Andrew Anderson:

“There is an extremely naive view that you should only test split paths on new users only as the complete change is supposed to be a major problem for existing users. This however assumes that those existing users are not people you care about or hope to make money from in the future, because eliminating them creates an extremely biased population and can invalidate your results.”

Remember also that site navigation isn’t usually linear. That means that gravity doesn’t pull visitors very cleanly down your funnel, no matter how much you wish that were the case. Linear assumptions of data is common, and it’s a bias that can be detrimental to any of your optimization efforts.. As Eisenberg and Quarto-vonTivadar explained:

“Although this can be an easy way to test strongly linear scenarios, you should keep in mind that few visitors navigate your site in a truly linear fashion (even though you might wish they did for analytics-tracking purposes!). Persuasion instead tends to occur along nonlinear paths, although that is a subject far beyond the scope of this book. Further, the longer the “click distance” between testing page and conversion page, the greater the likelihood that some visitors will wander off to other portions of your site, which Website Optimizer may record as a failed conversion for testing purposes, even though such a result doesn’t reveal visitor intent.”

For that reason, split-path tests are most appropriate on sections of your site that do follow a linear path, like your checkout flow and registration forms.

Split-Path Testing is An Innovative Test

Split-path testing is considered an ‘innovative test’ – as opposed to an incremental test, split-path testing offers offers the opportunity for much greater lifts. That said, it’s riskier as well for multiple reasons.

As Andrew Anderson mentioned, “Perception is not always reality however as you may just be exponentially adding bias on top of bias and allowing yourself to take more time and opening yourself up to even more local maxima.”

If you’ve hit a glass ceiling (i.e. a local maximum) and need to do something innovative and creative to bust out of it, split-path testing is a possible but highly cost inefficient solution.

Let’s Talk About The Local Maximum

What is the local maximum?


It’s when, after a progressive period of A/B/n testing, your gains start to slow down. You’re experiencing diminishing returns even though you’re testing a bunch of iterations. It’s frustrating, but it happens to everyone.

What can you do about it?

There are many solutions, but most of them center on shifting your paradigm and getting a bit creative. In other words, swinging for the fences with some innovative tests, trying to change customer behavior/experience to increase conversions.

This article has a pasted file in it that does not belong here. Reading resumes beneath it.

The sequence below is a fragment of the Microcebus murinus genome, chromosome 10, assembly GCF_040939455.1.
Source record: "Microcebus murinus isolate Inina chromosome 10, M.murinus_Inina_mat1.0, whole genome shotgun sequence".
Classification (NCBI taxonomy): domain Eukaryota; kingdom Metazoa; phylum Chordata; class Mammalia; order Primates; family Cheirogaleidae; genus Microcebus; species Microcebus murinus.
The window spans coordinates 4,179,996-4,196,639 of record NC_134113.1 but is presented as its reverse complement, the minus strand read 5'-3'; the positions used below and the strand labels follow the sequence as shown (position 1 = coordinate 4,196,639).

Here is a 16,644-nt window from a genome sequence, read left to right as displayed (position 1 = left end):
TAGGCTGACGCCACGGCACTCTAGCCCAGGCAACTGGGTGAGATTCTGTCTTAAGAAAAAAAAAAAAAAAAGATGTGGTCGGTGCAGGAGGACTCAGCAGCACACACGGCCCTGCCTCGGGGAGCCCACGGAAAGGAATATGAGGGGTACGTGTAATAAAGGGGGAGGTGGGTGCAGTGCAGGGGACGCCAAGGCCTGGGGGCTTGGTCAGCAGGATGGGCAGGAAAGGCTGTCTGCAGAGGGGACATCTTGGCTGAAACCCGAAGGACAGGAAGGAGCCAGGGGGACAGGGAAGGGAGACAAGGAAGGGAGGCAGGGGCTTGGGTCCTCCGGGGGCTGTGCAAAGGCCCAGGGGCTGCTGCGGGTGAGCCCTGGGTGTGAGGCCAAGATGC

Though, as Andrew Anderson explains, split-path testing is not a silver bullet solution to the local maximum problem:

Andrew Anderson:

“This is almost always a sign of poor test discipline and a lack of creativity, and sometimes thinking about a different problem, the entire path, helps give temporary relief to that problem. That being said it is never a full solution to the problems of bias and storytelling.”

Split-Path Testing Subscription Pathways

Marketing Experiments wrote about a few tests they ran optimizing the subscription funnel of some large publications. They performed split-path testing to simplify the funnels. Here’s what the first test looked like:

In this case, reducing the steps from 9 to 3 increased conversion rates by about 300%. As they wrote, “Reducing the number of steps is probably the single most-significant improvement you can make to your subscription path.“

In their second example, they employed a similar strategy: reduce steps to subscription. This is the flow that they started with (resulting in zero registrations in this case):

They decided to chop a few of those pages off and pair it with an email capture form on the initial offer page for the next test:

Finally, they removed another page from the sequence while retaining the same offer page:

Of course, their sample size is too small to draw any conclusions between the four page and three page examples, but it seems they are moving the flow in the right direction.

Add Registration Steps

You can also take the opposite strategy and add in more steps to the checkout funnel. Here’s Andrew Anderson’s take:

Andrew Anderson:

“Keep in mind that adding more pages can also increase performance. A very large customer I worked with had a very strong inverse correlation between the pages a user viewed and the revenue they spent (more pages meant more money). When you swing big, it is even more vital that you challenge your assumptions, meaning that the cost goes up exceptionally high, as does the possible reward.”